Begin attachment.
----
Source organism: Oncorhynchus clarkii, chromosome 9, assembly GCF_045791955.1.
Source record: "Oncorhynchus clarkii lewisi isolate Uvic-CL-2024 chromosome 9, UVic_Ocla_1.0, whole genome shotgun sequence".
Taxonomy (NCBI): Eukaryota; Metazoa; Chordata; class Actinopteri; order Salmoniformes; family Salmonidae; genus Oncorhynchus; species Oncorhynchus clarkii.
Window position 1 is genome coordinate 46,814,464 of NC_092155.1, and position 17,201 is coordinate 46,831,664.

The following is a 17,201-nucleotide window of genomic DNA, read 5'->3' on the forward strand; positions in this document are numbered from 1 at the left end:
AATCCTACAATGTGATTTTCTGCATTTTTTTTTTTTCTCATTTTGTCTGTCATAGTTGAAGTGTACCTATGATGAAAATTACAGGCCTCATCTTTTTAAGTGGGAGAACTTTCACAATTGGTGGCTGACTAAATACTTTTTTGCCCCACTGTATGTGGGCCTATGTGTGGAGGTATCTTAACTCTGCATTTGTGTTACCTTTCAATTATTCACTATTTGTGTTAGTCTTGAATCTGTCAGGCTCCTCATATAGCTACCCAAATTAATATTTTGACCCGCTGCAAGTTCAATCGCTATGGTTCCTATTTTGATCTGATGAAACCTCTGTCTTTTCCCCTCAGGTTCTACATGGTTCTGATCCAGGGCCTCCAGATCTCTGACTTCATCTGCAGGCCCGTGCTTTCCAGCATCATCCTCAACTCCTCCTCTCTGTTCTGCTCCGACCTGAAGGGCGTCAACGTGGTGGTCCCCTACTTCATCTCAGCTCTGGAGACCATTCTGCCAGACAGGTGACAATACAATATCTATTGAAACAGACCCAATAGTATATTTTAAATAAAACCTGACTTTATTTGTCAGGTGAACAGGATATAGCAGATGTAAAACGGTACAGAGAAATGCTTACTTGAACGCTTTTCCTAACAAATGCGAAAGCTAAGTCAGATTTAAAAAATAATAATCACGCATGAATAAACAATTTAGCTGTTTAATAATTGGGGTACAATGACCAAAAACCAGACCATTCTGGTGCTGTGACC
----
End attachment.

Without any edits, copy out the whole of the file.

Source organism: Oncorhynchus clarkii, chromosome 9, assembly GCF_045791955.1.
Source record: "Oncorhynchus clarkii lewisi isolate Uvic-CL-2024 chromosome 9, UVic_Ocla_1.0, whole genome shotgun sequence".
Taxonomy (NCBI): Eukaryota; Metazoa; Chordata; class Actinopteri; order Salmoniformes; family Salmonidae; genus Oncorhynchus; species Oncorhynchus clarkii.
Window position 1 is genome coordinate 46,814,464 of NC_092155.1, and position 17,201 is coordinate 46,831,664.

The following is a 17,201-nucleotide window of genomic DNA, read 5'->3' on the forward strand; positions in this document are numbered from 1 at the left end:
AATCCTACAATGTGATTTTCTGCATTTTTTTTTTTTCTCATTTTGTCTGTCATAGTTGAAGTGTACCTATGATGAAAATTACAGGCCTCATCTTTTTAAGTGGGAGAACTTTCACAATTGGTGGCTGACTAAATACTTTTTTGCCCCACTGTATGTGGGCCTATGTGTGGAGGTATCTTAACTCTGCATTTGTGTTACCTTTCAATTATTCACTATTTGTGTTAGTCTTGAATCTGTCAGGCTCCTCATATAGCTACCCAAATTAATATTTTGACCCGCTGCAAGTTCAATCGCTATGGTTCCTATTTTGATCTGATGAAACCTCTGTCTTTTCCCCTCAGGTTCTACATGGTTCTGATCCAGGGCCTCCAGATCTCTGACTTCATCTGCAGGCCCGTGCTTTCCAGCATCATCCTCAACTCCTCCTCTCTGTTCTGCTCCGACCTGAAGGGCGTCAACGTGGTGGTCCCCTACTTCATCTCAGCTCTGGAGACCATTCTGCCAGACAGGTGACAATACAATATCTATTGAAACAGACCCAATAGTATATTTTAAATAAAACCTGACTTTATTTGTCAGGTGAACAGGATATAGCAGATGTAAAACGGTACAGAGAAATGCTTACTTGAACGCTTTTCCTAACAAATGCGAAAGCTAAGTCAGATTTAAAAAATAATAATCACGCATGAATAAACAATTTAGCTGTTTAATAATTGGGGTACAATGACCAAAAACCAGACCATTCTGGTGCTGTGACC